Mohammed, 55, a journalist and feminist fighting for democratic principles and human rights, is the co-founder and head of the Organisation of Women's Freedom in Iraq, which provides protection to women victims of violence.
"Sexual violence is often part of battle plans, and Iraq is just one of many places where women's rights are sacrificed for political and military objectives," the Rafto Foundation said.
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In Iraq, "there has been a huge increase in abuse and violence against women, including rape, abduction into prostitution and honour killings," it added.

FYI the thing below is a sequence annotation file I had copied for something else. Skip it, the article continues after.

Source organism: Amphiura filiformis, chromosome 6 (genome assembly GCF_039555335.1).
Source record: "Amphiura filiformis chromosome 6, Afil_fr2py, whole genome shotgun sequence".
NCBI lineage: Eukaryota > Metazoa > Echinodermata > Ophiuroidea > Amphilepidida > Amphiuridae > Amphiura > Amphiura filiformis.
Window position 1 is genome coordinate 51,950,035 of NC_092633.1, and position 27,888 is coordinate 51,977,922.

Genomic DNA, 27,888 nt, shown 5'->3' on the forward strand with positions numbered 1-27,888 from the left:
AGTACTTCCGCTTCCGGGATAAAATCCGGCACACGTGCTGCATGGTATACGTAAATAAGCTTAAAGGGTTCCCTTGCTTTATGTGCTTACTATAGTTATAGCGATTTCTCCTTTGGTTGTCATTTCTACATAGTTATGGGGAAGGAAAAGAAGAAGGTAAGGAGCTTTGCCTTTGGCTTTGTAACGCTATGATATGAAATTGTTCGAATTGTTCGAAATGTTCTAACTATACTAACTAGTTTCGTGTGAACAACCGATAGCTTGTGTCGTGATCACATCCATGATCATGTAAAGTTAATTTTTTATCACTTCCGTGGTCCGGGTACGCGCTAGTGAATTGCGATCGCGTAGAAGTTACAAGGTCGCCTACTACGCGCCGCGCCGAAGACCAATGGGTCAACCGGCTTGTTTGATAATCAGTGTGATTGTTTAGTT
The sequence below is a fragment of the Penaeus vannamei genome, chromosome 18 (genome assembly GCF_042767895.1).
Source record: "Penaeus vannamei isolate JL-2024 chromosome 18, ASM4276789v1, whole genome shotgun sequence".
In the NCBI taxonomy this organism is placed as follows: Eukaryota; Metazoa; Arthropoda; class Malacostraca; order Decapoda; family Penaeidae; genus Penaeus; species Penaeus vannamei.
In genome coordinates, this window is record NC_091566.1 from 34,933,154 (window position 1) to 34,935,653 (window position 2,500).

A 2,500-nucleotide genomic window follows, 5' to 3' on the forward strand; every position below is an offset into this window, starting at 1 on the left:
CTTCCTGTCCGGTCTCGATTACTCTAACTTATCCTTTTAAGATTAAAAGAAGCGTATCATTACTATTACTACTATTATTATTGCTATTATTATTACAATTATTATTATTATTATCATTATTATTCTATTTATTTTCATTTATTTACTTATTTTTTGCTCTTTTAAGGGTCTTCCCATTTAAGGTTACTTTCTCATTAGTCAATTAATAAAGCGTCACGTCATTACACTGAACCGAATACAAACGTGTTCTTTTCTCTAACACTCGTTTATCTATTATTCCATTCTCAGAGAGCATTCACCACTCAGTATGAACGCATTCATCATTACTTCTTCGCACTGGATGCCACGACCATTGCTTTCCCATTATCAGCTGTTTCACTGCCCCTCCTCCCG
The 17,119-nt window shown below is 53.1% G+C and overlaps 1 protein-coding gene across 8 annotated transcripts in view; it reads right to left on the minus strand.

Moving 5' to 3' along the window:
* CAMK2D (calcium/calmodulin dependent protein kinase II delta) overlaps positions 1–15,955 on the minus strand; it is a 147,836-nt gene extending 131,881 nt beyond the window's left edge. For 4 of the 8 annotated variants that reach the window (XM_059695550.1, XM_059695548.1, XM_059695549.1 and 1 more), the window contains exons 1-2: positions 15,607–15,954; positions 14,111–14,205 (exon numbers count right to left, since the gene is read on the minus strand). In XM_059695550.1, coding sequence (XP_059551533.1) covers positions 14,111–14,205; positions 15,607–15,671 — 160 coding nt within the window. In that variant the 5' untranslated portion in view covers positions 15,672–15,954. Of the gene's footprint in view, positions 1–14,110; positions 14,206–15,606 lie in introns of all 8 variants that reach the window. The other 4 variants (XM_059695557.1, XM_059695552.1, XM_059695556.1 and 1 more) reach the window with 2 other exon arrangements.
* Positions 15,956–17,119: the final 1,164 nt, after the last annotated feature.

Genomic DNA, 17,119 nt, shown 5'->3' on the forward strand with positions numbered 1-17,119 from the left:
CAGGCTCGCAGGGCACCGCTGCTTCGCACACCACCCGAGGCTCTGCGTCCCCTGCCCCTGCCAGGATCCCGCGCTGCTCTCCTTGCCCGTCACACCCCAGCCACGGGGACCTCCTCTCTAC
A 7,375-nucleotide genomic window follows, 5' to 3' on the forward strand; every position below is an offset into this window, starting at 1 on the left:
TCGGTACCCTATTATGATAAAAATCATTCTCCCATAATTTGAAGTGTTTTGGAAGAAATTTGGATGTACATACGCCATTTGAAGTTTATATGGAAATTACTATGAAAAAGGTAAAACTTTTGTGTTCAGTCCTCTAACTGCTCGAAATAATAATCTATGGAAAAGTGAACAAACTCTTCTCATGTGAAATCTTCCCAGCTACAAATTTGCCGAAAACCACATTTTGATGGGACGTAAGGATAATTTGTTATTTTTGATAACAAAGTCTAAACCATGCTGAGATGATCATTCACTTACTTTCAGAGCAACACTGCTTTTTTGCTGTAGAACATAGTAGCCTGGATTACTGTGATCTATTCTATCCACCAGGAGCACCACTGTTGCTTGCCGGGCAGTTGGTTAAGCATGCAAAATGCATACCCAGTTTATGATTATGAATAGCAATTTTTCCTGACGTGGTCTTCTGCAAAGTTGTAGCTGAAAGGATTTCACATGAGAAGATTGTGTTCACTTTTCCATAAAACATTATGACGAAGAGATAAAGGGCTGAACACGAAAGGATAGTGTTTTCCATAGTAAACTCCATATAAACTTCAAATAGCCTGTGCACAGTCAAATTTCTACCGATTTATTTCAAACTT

Human rights violations are being committed by many parties in Iraq, not only the Islamic State jihadists but Iraqi authorities and groups supported by the international community as well, it said.
Among previous winners of the Rafto Prize, named after Norwegian historian and human rights activist Thorolf Rafto, are four who have gone on to win the Nobel Peace Prize, also awarded in Norway: Aung San Suu Kyi, Jose Ramos-Horta, Kim Dae-Jung and Shirin Ebadi.
The winner of this year's Nobel Peace Prize will be announced on October 7.